The state’s commitment to agriculture was further ingrained in its constitution, which requires cities and counties to not only protect agriculture but also develop and enhance it. To this day, communities rely heavily on grain production and cattle ranching, upholding agriculture as a cornerstone of Montana’s economy and way of life.
Montana lost over 1.6 million acres of farmland between 2012 and 2017.
This farming culture, however, is facing ever-pressing challenges. As an industry, agriculture is marked by uncertainty and unpredictability, its workforce forced to adapt to economic, political, social, and environmental forces outside of their control. Volatile prices and market changes can fracture any sense of economic security, and unforeseen events can quickly curtail routine and production. The Covid-19 pandemic, for example, led to severe labor shortages, and climate change is expected to threaten thousands of American agricultural jobs in the coming decades as extreme weather events like drought, flooding, and wildfires become more common.
Ranches and farms have dotted much of Montana’s expansive countryside since the early twentieth century. Development threatens this agricultural heritage, as well as the state’s topsoil. Photo by Craig Dugas.
Since 2020, the number of people flocking to the state has mushroomed as people from around the country, who are now able to work remotely, have been seeking less congested areas, easy access to outdoors recreation. Photo by Bob Wick, BLM.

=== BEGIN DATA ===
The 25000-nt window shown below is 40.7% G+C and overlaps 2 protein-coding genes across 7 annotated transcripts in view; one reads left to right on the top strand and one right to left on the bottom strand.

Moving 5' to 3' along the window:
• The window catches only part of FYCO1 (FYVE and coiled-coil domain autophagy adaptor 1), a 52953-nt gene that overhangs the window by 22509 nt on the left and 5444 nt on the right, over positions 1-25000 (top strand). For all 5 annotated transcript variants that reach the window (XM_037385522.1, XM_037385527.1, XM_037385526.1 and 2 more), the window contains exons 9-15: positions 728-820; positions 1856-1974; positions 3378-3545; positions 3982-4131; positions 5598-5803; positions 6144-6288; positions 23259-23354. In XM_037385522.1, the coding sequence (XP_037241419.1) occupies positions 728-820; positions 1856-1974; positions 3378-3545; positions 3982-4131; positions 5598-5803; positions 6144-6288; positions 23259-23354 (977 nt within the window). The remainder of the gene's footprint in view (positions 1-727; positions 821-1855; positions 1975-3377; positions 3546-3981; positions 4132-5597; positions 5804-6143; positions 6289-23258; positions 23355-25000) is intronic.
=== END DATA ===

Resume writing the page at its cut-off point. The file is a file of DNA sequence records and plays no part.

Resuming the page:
These challenges are compounded by the high costs of doing business and the thin profit margins: Roughly half of America’s two million farms lose money every year, and total farm debt in 2021 was expected to be $443 billion, according to the USDA.
Given all this, perhaps it is no surprise that the number of farmers is declining across the United States. The US Department of Agriculture’s (USDA) 2017 Census of Agriculture found that the number of “primary producers” and farms dipped from 2,109,303 to 2,042,220 between 2012 and 2017. According to Headwaters Economics, a nonprofit research group based in Bozeman and Helena working to improve land management decisions, farm employment in Montana shrank by nearly 20 percent between 1970 and 2019.
“The number of people that are actually able to make a living, and a good one, in direct production agriculture is a shrinking portion of the population,” said Zach Brown, who served three successful terms as a member of the Montana House of Representatives representing Gallatin County from 2014 to 2020 before being elected to the Gallatin County Commission. Brown, who has also worked for a nonprofit focused on the development of Montana’s rural communities. “And the margins are thinner and thinner, he said. “This ultimately means less people on the land and potentially less people in rural communities doing the work.” As aging farmers retire, the number of people farming could shrink even further.